The Algona Upper Des Moines from Algona, Iowa on May 1, 1962 · Page 10
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The Algona Upper Des Moines from Algona, Iowa · Page 10

Algona, Iowa
Issue Date:
Tuesday, May 1, 1962
Page 10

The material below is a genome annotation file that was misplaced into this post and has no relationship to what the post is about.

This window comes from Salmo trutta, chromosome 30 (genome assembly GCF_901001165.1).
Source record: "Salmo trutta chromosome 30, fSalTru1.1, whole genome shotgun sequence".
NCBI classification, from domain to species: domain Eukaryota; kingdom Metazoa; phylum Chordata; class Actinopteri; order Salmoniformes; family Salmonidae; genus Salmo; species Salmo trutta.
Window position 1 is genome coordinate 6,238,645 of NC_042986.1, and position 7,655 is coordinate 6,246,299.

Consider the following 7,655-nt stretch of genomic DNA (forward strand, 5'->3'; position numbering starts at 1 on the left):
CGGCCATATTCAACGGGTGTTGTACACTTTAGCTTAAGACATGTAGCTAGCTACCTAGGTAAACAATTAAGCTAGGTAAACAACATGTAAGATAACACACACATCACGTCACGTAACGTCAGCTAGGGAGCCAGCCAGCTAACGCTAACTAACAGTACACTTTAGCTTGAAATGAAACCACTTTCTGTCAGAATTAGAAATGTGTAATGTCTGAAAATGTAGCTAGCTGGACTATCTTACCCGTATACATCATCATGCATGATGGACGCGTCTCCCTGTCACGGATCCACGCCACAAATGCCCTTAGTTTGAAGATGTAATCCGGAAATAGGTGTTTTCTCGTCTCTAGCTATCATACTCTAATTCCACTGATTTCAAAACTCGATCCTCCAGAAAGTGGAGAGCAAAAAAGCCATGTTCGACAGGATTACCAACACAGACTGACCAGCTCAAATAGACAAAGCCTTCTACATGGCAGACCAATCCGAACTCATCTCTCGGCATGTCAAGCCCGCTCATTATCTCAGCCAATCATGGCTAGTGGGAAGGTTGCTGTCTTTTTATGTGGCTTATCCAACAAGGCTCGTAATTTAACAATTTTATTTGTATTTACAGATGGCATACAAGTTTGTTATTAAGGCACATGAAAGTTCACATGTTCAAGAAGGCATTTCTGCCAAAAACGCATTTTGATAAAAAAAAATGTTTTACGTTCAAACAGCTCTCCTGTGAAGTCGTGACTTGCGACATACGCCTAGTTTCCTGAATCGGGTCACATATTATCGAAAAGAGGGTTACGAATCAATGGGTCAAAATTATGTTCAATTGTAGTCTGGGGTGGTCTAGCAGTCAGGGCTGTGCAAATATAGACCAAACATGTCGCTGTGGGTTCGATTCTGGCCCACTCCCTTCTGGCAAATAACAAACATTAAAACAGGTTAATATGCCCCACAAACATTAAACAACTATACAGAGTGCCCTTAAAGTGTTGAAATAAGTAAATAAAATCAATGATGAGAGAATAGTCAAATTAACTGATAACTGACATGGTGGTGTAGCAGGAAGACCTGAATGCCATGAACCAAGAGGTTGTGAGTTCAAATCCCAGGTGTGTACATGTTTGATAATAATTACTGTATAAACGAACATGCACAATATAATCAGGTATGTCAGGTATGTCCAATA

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2-Aigoiia (10.) Upper De* Moina* Tuesday, May 1, 1962 WHAT THE GOVERNOR HEARD Some months ago Governor Erbe of Iowa addressed the annual Iowa Picnic of Southern California. In the course of his speech, he asked former lowans to tell him why they left the state. Since then he has received hundreds of letters telling him why, and others saying they wished they were back in Iowa. Since about 20,000 people have been leaving the state annually, the sources of discontent or "reasons why" should prove worth considerable study. In the past eight months, the Governor has been able to boil down the reasons into some major items of discontent, and we summarize them as follows: 1 — To "get a decent job." In this category are many young people who have received specialized training in professions or vocations which have little demand in Iowa. 2 — The tax structure. In Iowa a person is taxed when he gets some money (state income tax). He is then taxed on what he holds or invests at interest (moneys and credits tax). His third tax comes when he spends the money, (sales tax). Finally, he is taxed a fourth time when he owns the items he purchased with money (personal property tax). 3 — Lack of progressiveness. This is a generality, yet many of those writing included this point. Rural areas controlling the state legislature was mentioned. Lack of progress in providing for the tourist was another. Antiquated liquor laws, another, was defined as operating for the benefit of the bootleggers and cheap local politicans. 4 — Long, severe winters. Some cited comparative fuel bills, the smaller expense for clothing in warming climates. 5 — Status quo at any cost, smugness and complacency. These criticisms boiled down to the assertion that progress was shelved if new industries or business might offer competition, or a change in working conditions or wage rates. There were many generalities included here. 6 — Miscellaneous, including retirement systems inadequate; lowans mistreat farmers; lack of recreational facilities; dislike for taxes on nouse trailers and boats; poor school systems despite the oft-repeated statement that we are the most literate in the union; poor highways; low wages; corrupt politics; unfair courts. As the reader will note, some of the points listed are very general and do not apply statewide. However, there are a few points worth thoughtful study. There IS a lack of job opportunity in Iowa, not because we don't want more opportunities, but because it takes industry and business to create them, and how to get them is the problem. The state tax structure IS archaic. Simply studying point 2 above indicates why. In some ways there IS a lack of progressive thinking in many quarters. In this fast-moving world, some of our political leaders have failed to grasp the changes taking place. There isn't much we can do about the long winters. But they are not all dreary and desolate, and many of us prefer changes of season to a ^Iganu dipper PCS ^HRoinca 111 E. Call Street—Ph. CY 4-3535—Algona, Iowa Second class postage paid at Algona, Iowa Issued Tuesday in 1962 By THE UPPER DES MOINES PUBLISHING CO. R. B. WALLER, Editor & Publisher DON SMITH, News Editor MERLE PRATT, Advertising Mgr. JACK PURCELL. Foreman NATIONAL IAS EDITORIAL NATIONAL REPRESENTATIVE American Newspaper Representatives, Ine. 404 Fifth Ave., New York 18, N. Y. SUBSCRIPTION RATES IN TRADE AREA One Yriir m ;i<l\,tn.e . $100 Both AlM<»iu, |).,[HIS in i-ombinatiun. [JIM >c..r S'i "<' Single Cop lea lOc SUBSCRIPTION RATES OUTSIDE AREA One Year, m uclt.uu-i. $5 (id Both Alguiui fiH|M:ife. >.i i-umbiiMiiun. IJL-I jtur .. $7.00 No subst'iiptiun less than ti months. OFFICIAL CITY AND COUNTY NEWSPAPER ADVERTISING RATES ON REQUEST sameness for 12 months, including four or five that bring searing heat in some areas. Points 5 and 6 are debateable, but worth reflection. One thing is certain. When Governor Erbe asked for "reasons why" he got them. Now the state's problem is to study the criticisms and see if anything can be conscientiously done about any of them. * * * THE COMMUNITY CONTACT Anyone who is or has been in the newspaper business is well aware of an occasional reflection that the public is unaware of what a newspaper means to a community, and the role it plays as a contact between the various sections of the territory it serves. Regardless of whether a newspaper maintains an energetic program of public relations or relies on its issue after issue production to provide its public relations contacts, there still arises the occasional feeling that a newspaper is just taken for granted. Seldom are words of commendation heard, and when they do happen they fall on happily receptive ears. But it is also true that most folks are not aware of the considerable operation that enters into the production of every issue of a newspaper, regardless of its size or frequency. Nor does the opportunity often arise that permits a newspaper to show by actual case history the contributions it makes toward the betterment of a community, beyond publication of news and acceleration of trade through advertising. The newspaper business is probably the only one where, to i successful, you have to make suicidal decisions rather often. Yet, it is most rewarding to find that after a newspaper does start coming off the presses, or if copy fails to reach its proper destination, there is an immediate, and fast reaction. Last week one of the Upper Des Moines bundles to a small postoffice nearby somehow or other missed getting there on time. By 8:30 a.m. on Wednesday morning we began receiving calls from that area inquiring as to where the paper was. The community contact that failed to contact on schedule, was indeed missed. We rectified it quickly, with an extra bundle of addressed paper. And we felt mightly good to know that when we didn't get there, we were sorely missed. * * * WABASH CANNON BALL "The Wabash Cannon Ball" was a plaintive song that was quite popular some years back, and you still h^ar it now and then. It was ba'.,ed on the name of a train which ran on the Wabash Railroad. The other day we were startled to see a big ad from the Wabash Railroad advising shippers they could get good, fast freight service between many middle western cities via the Wabash Road — Cannon Ball style. Here is a railroad that refuses to play dead. It is going after the freight business with a big boom, emphasizing cannonball freight, new locomotives, bigger and better freight cars, and tight schedules. Good for the Wabash ! At about the same time we saw a picture of a giant truck involved in a fatal crash the southern part of the state. Occupants of a passenger car, of course, were killed. THE TRUCK WAS CARRYING A LOAD OF STEEL. Naturally occupants of the other vehicle failed to survive Giant truckloads of steel have no place on the public highway, despite motor vehicle license fees. Nor do some of the other products traveling by truck, which chew up highways as well as human beings, despite good truck drivers and efforts at highway safety. Railroads were built to carry items such as steel in carload lots; the public highways were not. While we are regulating other things, how about clamping down somewhere on the tendendcy to just roll anything in the worlc along public roads for private profit. * * * This would be a fine world if all men showed as much patience all the time as they do when waiting for a fish to bite. — Newton Daily News. * * * There is a Connecticut Justice of the Peace who features a sign that says: "Are You Fit To Be Tied ?" - Grinnell Herald-Register. * * * Many of our older men look upon themselves as a success if they can keep themselves in shape to face another day. * * * Laboring under the idea that the world STRICTLy.BUSINESS The Algona liquor store was busy selling something besides hooch. Store Manager G. D. Brundage reported that the local store topped the state in April sales of war bonds and savings stamps. The 30-day total for the month was $7,900.35, more than double the sales during March and good enough to place Algona first. You Con Addret* Qutttlon* To Him At BOX 66 KALISPELL, MONTANA The Fisher pond, four milns south of Algona, was stocked with n that's what my parents 's. I'll be 18 in the '!'«- uu ^h"three'of mv buddies, I want to hitch-hike to the 80,000 Northern pike fry last -veek. Sattte WorfdWr They've got the permission of their parents but It was the first extensive stocking *.. . . a big f at "N 0 ". ,. „,„.„„- otou of Northerns in this district and a11 Vhere™ nothing dangerous about this because we would always stay the progress of the fish was to . _ and we have enough money . „.„„ oa _. nothing dangerous about this because we ^u aways say have enouh money saved up. Besides that, we could bers of the State Conservation Commission. It was hoped by fall the fish would be from seven to 16 inches in length and they would then be transferred to the river. now to have a ' "H« said I was the prettiest cog in this complex industrial machine 1" 10YEARS AGO little vacation this summer. What s the Dpireft Behind: You'll probably have to be a parents before you wh our mother and father won't let you start out h-ve brains. Why aren't they caneistand why your mother °" ^pa^o? SS? using them like your parents ^are Dear Dan: You're always talking about personal gifts and their 5?«awsr JK as SM spjng $75 writswatch be alright to give her as a gift? Her parents don t Washington * * * highlights Congress has been handed a the highest peak in 21 years, says blast from New York City, where the Wall Street Journal. When •M - , . . . mu^^.jr. , sn , t something we just started we've been going together (steady) since my girl was a freshman and we intend to get married in 1963. So, you see, we're serious. - Cal. FROM THE FILES OF THE Dear Cal.: The gift of the watch would probably be okay as long ALGONA UPPER DES MOINES as you have the okay of your girl's^parents. Still, $75 is a lot of loot. May 6, 1952 ^^ ^^ daughter is going to have a baby in August and I Andy Foster, well-known Algona want to bring it home and adopt it but my husband, our doctor our man, was a willing victim of a clergyman and just about everybody else in the family, are against this game of catch with his grandson, idea. My daughter is opposed too. Rillv Rartlett 6 Andv admitted he She was n her junior year when she got into trouble with tms Doy. wasn't in Drime condS a7 he The shock has long since worn off and I think it's only proper that we was whenceplayed with the raise the child as our own. I would be interested to know what you Webster City Wildcats (quite a think. - Mrs. Mother. few years earlier) when the mis- Dear Mrs. Mother: Your doctor and your clergyman are Booking _-- _._.. _ „ , 1CW Vcdl o Cal iici t VYIICII nit 11110 u\,i\ • »•«*>• »••«••.. v- . ____ v — - 1 L. A it seems that after a legal ruling people can buy homes with govern- . jj ccurred tt see ms Mr Foster years ahead and I'm looking with them too. I realize how you feel but made it permissible to have 20% merit loans with as little as 3% m o mentar ji y ' ) e t down his guard under the circumstances, it wouldn't be fair to the baby or your daugh- water in hams sold interstate, the down, something is bound to hap- _ d jt wag rj h( . thcn that Bi ,, ter That - s all j' m go j ng to say. meat distributors in New York are pen the paper suggests. The pay- , o()se wjth aeno( . tosg The ba ,'| * * * now watering all of the meat they ments make owning a home slamrnecl Mr F os t e r in the eve Dear Dan: Give me one good reason why I shouldn't break up with sell. Major New York state pack- cheaper than rent, and they can hj h , ater took Qn fl dark *; my steady and [ won't. My objections to him are that he's selfish, ing companies are the target of walk away as easily as from a . hue The . . wasn . t con . won 't spend more than a dollar on our dates, sometimes stands me City Markets Commissioner Albert campsite. ciriprpd serious however and fu- "P and flirts with other girls. Besides that, I like this other boy better. City Markets Commissioner Albert campsite. S. Pacetta of New York. He says that pickled and cured meat products are now being watered at j the plants with an average of 30% water of the total product weight. Federal laws restrict such injections to 20% on products involved in interstate commerce but there is no legislation to control such water-content for intrastate-distributed meat. Mr. Pacetta thinks Congress should do something about it. Maybe the housewives will, too, after they find out they are paying for 30% water in their New York meat. ture games we're already in the Do you have a good reason ? -Anxious to talk stage. They were to begin as Dear Anxious: I don t even have a bad talk soon as Andy's eye was mended. — Anxious to know, reason. My son has naturally curly hair and all the girls at school rave about him but he wants to get a brush cut this summer. He's never had one before and I think it's just the novelty. Would you jf If opposition to a program of medical aid to the aged disintegrates such legislation might come to pass in a hurry. Republicans FROM THE FILES OF THE ALGONA UPPER DES MOINES May 5, 1942 * * * The Tire Rationing Board of Kossuth county announced that the May quota for the county was 13 passenger car and motorcycle, 71 for truck, tractor, light truck their eighth straht a verdict over Corwith Monday to ^ th.s Pnjjjd Mom & [Zl oaSbalrtouTnLentat Co" |»»r «• naturally curly, he can let it grow out again in September for with. Coach Bob King's team was Uie glrls- slated to tangle with LuVerne for the tourney crown. Duane Devine hurled a tight three hitter to get the locals past Corwith, while LuVerne advanced with an easy 8-3 win over Vernon Consolidated. Funeral services for Guy M. 81, Wesley, veteran Kos- county banker, were held at Wesley. He died May ^ i Professional Directory i; INSURANCE vative Democrats from Dixie are Marc Moore was appointed cle- "."* £ "' UCI ! 1 ° f the Exchange weakening in their previous oppo- puty sheriff of Kossuth county by vvesiey. sition. One group of Republicans Sheriff Art Coglcy during the go along with GOP chairmarv Wm. week. He was named to succeed Uork was slated to begin this E. Miller on a bill introduced to Ralph Lindhorst, effective May 1. summer on relocating highway 169 furnish a tax "credit" in lieu of Lindhorst had joined the armed at the north edge of Algona. Con- outright medical aid of $125 a year forces. struction of a new bridge across to persons 65 or over to buy private health insurance. A more liberal Republican wing led by the Des Moines river was also in The Kossuth county hoard of tne plans The junction of high- supervisors p u'r c h as e d $45,000 wa >' s 169 and 18 nort h of town A. J. (Ainie) Ricklefg Hospitalization Health & Accident Life — Auto — Fire — Hail 2 E. State CY 4-4529 ALGONA INSURANCE AGENCY J. R. (Jim), KOLP Surety Bonds — All Lines of Insurance CY 4-3176 208'E. State Rep. John V. Lindsay (N.Y.) worth of U. S. Savings Bonds dur- was to bc elevated, widened and would give oldsters a choice of ing a recent meeting here. Money revamped, with a 4-lane highway health benefits undor Social Sc- used for the purchase was from from tnc intersection into town, curity or cash benefits to buy pri- the permanent school fund over Approaches to the intersection vale insurance. Meanwhile, a and above the amount the board werc also bein S widened to 40-fcel. private polls says that 55% of all had been able to loan out ami according to plans. Total cost of voters favor the Anderson-King keep secured by first mortgages 'he project was not known, bill for Federal aid of some kind on real estate. ... for medica) care. ... ^ jj c( j c ross uioodmohilc paid • • A record was broken at the nf- a visit to Algona Tuesday and the Opposition to a rise in the parcel fice of the county tlcrk here. Not results of the visit were compost rates came last week from a one marriage license was issued mendable. More than 150 donors new source, the REA Express em- during an entire week — the first gave a pint of blood each on a ployees. They contend that Public time since the late nineties there volunteer basis and only a few BLOSSOM INSURANCE AGENCY All Lines of Insurance Automobile - Furniture Loan 7 N. DuclgR Phone CY 4-2735 Chiropractor Dr. D. D. Arnold Chiropractor Over Penney'a Office Phone — CY 4-3378 Hours: 9:00 — 5:00 Open Friday Night Monday—Wednesday—Friday Pi. William L. Chiropractor 521 E. State St. Hours: 9:00 — 6:00 thru 5»ai. 9:00 — 9:00 Friday Ph. Oft. CY 4-4877 BOHANNON INSURANCE SERVICE 5 N. Dodge Phone CY 4-4443 Home - Automobile - Farm Polio Insurance KOSSUTH MUTUAL INSURANCE ASSOCIATION Over $74,000,000 worth of in- Law 199 bars a boost in weight had not been at least one permit persons who had earlier pledged sui ' ar >cejri 4-3756. Lola Scuffham, Sec'y owes you a doesn t pay. Success dictionary. living is the kind of work that comes before work only in the GETTING MARRIED? It's getting close to the traditional "Month of Ji*ne" when, so many weddings take place. If you are, we invite you to inspect the dozens of attractive wedding announcements and invitations available here, as well cs imprinted napkins, Thank You notes, and other iirnjlac accessories to a successful wedding. Your choice of printed, embossed or Heliograved announcements, end modestly priced. UPPIR D1S MOINES PUBLISHING CO. Algona, Iowa and size limits, and, that is what issued during a seven-day period, to give blood failed to show up. Postmaster General Day has sug- It was apparent the marriage * « * gested. They say, and probably business had fallen off or the boys .ij mmy Pickptt, son of Mr. and . ..__. correctly, that increasing the size and girls were going out of state Mrs. Russell Pickett, Algona, had Goods, and Many Other Forms, and weight limits would divert to get married. "' business from REA Express which * is privately operated and increase Richard, son of Mr. and Mrs. the problems of the postoffice and B. H. Potter, and Charles, son of add to the present deficits about Mr. and Mrs. Floyd Bilsborough, which the department is screaming. 3-day measles during the week. * * * Beverly DoorninK, ilnuuhtcr of r. and Mrs. Pat Dooming, Al- sailed to England on thn HERBST INS. AGENCY For Auto, House, Household Phone CY 4-3733 Ted S. Herbst DOCTORS MELV1N G. BOURNE, M- » Physician & Surgeon 118 N. Moore fat- Office phone CY 4-2345 Resident phoneCYj-2^7 J. N. KENEFICK. M. P. Physician & Surgeon 218 W. State Street Omce phone CY 4-2353 Resident phone CY - , all of Algona, unlisted in the navy Queen Mary Apr. 29. Besides Relas air mechanics at Sencer Fri- Sen. Stuart Symington's committee, investigating the stockpiling procedures of recent years, has discovered that the govern- as air mechanics at Spencer Fri day. ting to take a wonderful trip, Miss Docrning was also going to wed Gilbert Buscher, son of Mr. and Harold Newel, son of Mr. and Mrs. Joe Buscher, Algona, later Mrs. Chas. Newel, Fenton, had this month. Gilbert (known better been promoted to captain in the as Gib — and now a co-owner of Farm Bureau Mutual Ins. Co. Affiliated with Farm Bureau Auto (with $10 Deductible) Life - Hail - Tractor Phone CY 4-3351 Don Stark, Mgr. ment isn't through buying nickel army at Ft. Leonard Wood, Mo. Buscher Bros. Imp. here) was a yet, even though it has far more He enlisted in the service in 1040 corporal in the U. S. Air Force in than it knows how to use. In 1953 following ROTC training at Iowa England. the government signed a contract State College, Ames. Another son • • • to buy $10 rnillion worth of nickel of the Newels, Lyle, was stationed The week's weather in Kossuth a year from the Hanna interests at Chanute Field, 111. in the U. S. county was mixed, with a high of of Cleveland, and the contract is Air Corps. jtn degrees May 4 and a low of 53 still in effect. Also, another l!). r >:5 » ' • degrees Apr. 29. That 89 was a Burt. Iowa contract committed the govern- Lightning struck the barn on the new high for 1952 and only two inent to buy 16.2 million more Crowell-Peterson farm north of degrees under the 1951 high of 91. pounds from a Canadian firm at a Burt Thursday evening and the * « • price 41 cent(> above the present fire that resulted destroyed thu market price. The contract was barn, a silo, all grain and other made just after George M. Hum- contents. Fortunately, :jo head of phrey left his position as board cattle in the burn at the time the chairman of the M. A. Hanna Co. fire started were removed safely tp become Secretary of the Treas- by neighbors who went to the ROCK-BOTTOM RATES, Harold C. Sumlet CY 4-2341 PALE W. LOCKWOOP The Equitable'Life Assurance Society Of The United States Phone 201 CAROL L. PLOTT. M. P. 110 N. Moore Street Practice Limited to Surgery Onice Hours by Appointment CYpress 4-4864 Office CYpress 4-4331 Residence JOHN M. SCHUTTER. M. P. Residence Pnone CY 4-2335 PEAN F. KOOB, M. D. Residence Phone CY 4-4917 Physicians & Surgeons 220 No. Dodge, Algona Office Phone CY 4-4490 OPTOMETRISTS Dri, L, U 8NYDER Optometrist 113 East State Algona Telephone CY 4-2715 Saturday Afternoons Oran( , omminii of the i ane Aonliancos store s J££ d ^day and Satur The firm , at that Hrac . w- s h £ m « ( 'ifwan Ride ' HICUARD A. MOEN Representing FEDERATED INSURANCE II(>W Modern One-Stop Insurance Service Business — Home — Car — Life Phone CY 4-4955 P.O. Box 337 Algona, Iowa JOJl\ Tury under President Eisenhower, scene. The farm's tenant, Herman the sl ,.| et to ils m , ^ Luthel , an Mutual Life Ins, Co. • • » feoderberg, was inside the qarn ' . >An oW Lioe Lega i R eserve Co." Irvington Ideals As a uartiug gesture before ad- when the lightning struck, but. journing for Easter for a 10-day didn't realize a (ire had started holiday, the House passed with until someone outside tpld him. little debate a bill for $113 million According to the owners, tha Irvington Ideals met Apr. 21 at for itself and most other legisla- barn and silo were to be rebuilt Linda Bristow's home. One moth- ut once. 114 So. Main Algona, la. Box 412 Ph. CY 4-4539 live branches of government, in appropriations. That should be- enough to get everyone home and back again by May 1, when the g rOflTl er was present. Selection of office candidates was discussed. Plans for a Mothers Tea were Algoaa edged to victory in a triangular trajck meet held at made. Elaine Pooch gave a dcm- recess ends. That's one time Britt Tuesday. The Bulldogs onstration and talk and demon- when you find both Republicans counted 65Ms points, Webster City stration was given by Linda Bris- in accord. 64Va, suid. the host team wound up tow. The next meeting will be * f with 33. Algona won five firsts, at the St. Benedict hall May la uu Iwouts aitj ai seven seconds and eight thirds. with Elaine Pooch as hostess. und Democrats • CaiUot) Fora Management N Dodge Ph. CY 4-2891 SAWYEH and ERJCKSOW Kyes Examined Contact Lenses Hearing Aid Glasses y gasi titaie Street Algona, Iowa Phone CYpress 4-2198 Hours: 9:00 a.m. to 5:00 p.m. Satui'qay Aiternoona PR. C. M, O'CONNOR ... , . Optometrist Visual Anaylsis & Visual Training Contact Lenses 108 South Harlan St. (Home Federal BWg.) PHONB CY 4.374! DENTISTS PR. £ARl* R, Otfice m Home Federal Office phone CY 4-4341 PR- J. B. HAHRJ8. At 622 B, BtU. Phon* C¥ 4-2*3*